Category 3 tropical cyclone (SSHWS)
Temporary cyclone south.svg Polly 1993 track.png
Duration February 27 – March 9
Peak intensity 155 km/h (100 mph) (10-min)  945 hPa (mbar)

Polly existed from February 27 to March 9.

Tropical Cyclone Roger[edit]

Category 1 tropical cyclone (Australian scale)
Tropical storm (SSHWS)
Temporary cyclone south.svg Roger 1993 track.png
Duration March 20 (Entered basin) – March 22
Peak intensity 75 km/h (45 mph) (10-min)  985 hPa (mbar)

Roger entered the basin on March 20 and dissipated on March 22.

Severe Tropical Cyclone Prema[edit]

Category 4 severe tropical cyclone (Australian scale)
Category 4 tropical cyclone (SSHWS)
Prema 29 March 1993.jpg Prema 1993 track.png
Duration March 24 – April 6
Peak intensity 185 km/h (115 mph) (10-min)  940 hPa (mbar)

Prema existed from March 24 to April 6.

Other systems[edit]

Tropical Cyclone 08P was first noted as a tropical depression by the FMS during January 1, while it was located about 500 km (310 mi) to the east of Alofi in Niue.[17] During that day the depression moved eastwards, before the NPMOC initiated advisories on the system and designated it as Tropical Cyclone 08P.[7][17] During that day 08P started to move towards the southeast through the Cook Islands, before it peaked with estimated 1-minute sustained wind speeds of 85 km/h (50 mph).[7] During January 3, 08P rapidly degenerated into an extratropical low, while it was located about 405 km to the southeast of Papeete in French Polynesia.[17] There were no reports of any impacts within the Cook Islands associated with 08P.[17] Tropical Cyclone 09P developed on January 11, while it was located about 610 km (380 mi) to the north of the island of Tahiti in French Polynesia.[7][18] Over the next couple of days the system moved westwards and gradually turned and started to move south-eastwards before it was last noted during January 14.[7][18]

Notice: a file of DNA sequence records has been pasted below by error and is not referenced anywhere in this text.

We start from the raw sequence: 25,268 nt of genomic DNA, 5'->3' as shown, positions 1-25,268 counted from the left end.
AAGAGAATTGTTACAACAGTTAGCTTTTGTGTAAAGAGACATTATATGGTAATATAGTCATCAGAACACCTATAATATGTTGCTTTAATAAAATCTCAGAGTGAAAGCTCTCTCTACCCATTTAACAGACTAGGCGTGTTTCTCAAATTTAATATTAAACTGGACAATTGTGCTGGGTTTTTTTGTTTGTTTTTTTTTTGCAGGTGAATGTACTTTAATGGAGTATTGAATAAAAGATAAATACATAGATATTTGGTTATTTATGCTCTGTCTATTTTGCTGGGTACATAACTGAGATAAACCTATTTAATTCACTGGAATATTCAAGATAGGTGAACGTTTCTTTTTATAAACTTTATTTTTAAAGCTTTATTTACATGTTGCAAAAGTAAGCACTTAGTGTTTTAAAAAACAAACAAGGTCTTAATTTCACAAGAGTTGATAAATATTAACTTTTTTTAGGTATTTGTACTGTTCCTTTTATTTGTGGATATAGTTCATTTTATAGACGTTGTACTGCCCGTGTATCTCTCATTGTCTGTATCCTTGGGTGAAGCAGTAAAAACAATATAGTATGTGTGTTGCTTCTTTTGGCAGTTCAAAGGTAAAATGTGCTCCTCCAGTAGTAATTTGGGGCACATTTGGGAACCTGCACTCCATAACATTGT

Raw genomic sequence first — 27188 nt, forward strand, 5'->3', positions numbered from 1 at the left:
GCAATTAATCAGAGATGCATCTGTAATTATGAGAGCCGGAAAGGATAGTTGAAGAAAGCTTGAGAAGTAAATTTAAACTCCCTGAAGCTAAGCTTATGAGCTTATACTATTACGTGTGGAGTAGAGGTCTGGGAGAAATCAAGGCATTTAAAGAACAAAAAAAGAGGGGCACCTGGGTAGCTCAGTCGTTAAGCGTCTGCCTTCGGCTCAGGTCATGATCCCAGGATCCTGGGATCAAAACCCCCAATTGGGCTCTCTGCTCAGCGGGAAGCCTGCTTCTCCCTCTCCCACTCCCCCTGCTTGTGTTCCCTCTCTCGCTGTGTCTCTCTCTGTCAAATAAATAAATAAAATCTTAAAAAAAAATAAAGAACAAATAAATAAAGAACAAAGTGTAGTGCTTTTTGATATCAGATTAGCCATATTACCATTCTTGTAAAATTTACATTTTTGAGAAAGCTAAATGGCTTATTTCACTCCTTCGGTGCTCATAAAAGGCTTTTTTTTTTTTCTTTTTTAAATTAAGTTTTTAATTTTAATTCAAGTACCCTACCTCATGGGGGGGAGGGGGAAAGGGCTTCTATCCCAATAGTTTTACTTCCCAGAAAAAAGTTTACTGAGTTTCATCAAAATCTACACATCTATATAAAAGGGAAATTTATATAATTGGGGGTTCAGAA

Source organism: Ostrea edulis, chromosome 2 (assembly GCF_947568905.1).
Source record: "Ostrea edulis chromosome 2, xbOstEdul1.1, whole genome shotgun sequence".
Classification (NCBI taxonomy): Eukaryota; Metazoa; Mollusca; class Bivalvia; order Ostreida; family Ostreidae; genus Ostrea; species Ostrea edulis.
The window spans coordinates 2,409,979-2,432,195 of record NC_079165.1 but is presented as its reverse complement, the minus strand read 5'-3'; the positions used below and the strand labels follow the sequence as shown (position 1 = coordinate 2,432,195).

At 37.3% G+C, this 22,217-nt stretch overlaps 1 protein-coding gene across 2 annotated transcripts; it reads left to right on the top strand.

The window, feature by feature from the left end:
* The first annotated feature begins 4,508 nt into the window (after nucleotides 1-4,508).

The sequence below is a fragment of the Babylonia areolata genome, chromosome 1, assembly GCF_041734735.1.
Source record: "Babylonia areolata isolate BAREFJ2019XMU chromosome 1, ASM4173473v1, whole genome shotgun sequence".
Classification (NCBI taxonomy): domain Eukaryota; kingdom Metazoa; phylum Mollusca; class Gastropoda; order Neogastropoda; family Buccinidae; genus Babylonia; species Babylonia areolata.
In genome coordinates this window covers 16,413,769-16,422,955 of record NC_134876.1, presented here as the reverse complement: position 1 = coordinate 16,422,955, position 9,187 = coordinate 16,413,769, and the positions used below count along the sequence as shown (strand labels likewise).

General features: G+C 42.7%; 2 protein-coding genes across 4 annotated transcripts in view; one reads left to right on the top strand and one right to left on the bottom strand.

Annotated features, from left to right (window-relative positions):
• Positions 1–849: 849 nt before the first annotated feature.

Season effects[edit]

This table lists all the storms that developed in the South Pacific to the east of longitude 160°E during the 1992–93 season. It includes their intensity on the Australian Tropical cyclone intensity scale, duration, name, landfalls, deaths, and damages. All data is taken from the warning centers from the region unless otherwise noted.

Name Dates active Peak classification Sustained
wind speeds
Pressure Areas affected Damage
(USD)
Deaths Refs
Joni December 3 – 13 Category 4 severe tropical cyclone 175 km/h (110 mph) 940 hPa (27.76 inHg) Tuvalu, Fiji $1 million 1 [19]
Kina December 26 – January 5 Category 3 severe tropical cyclone 150 km/h (95 mph) 955 hPa (28.20 inHg) Fiji, Tonga $110 million 26 [5]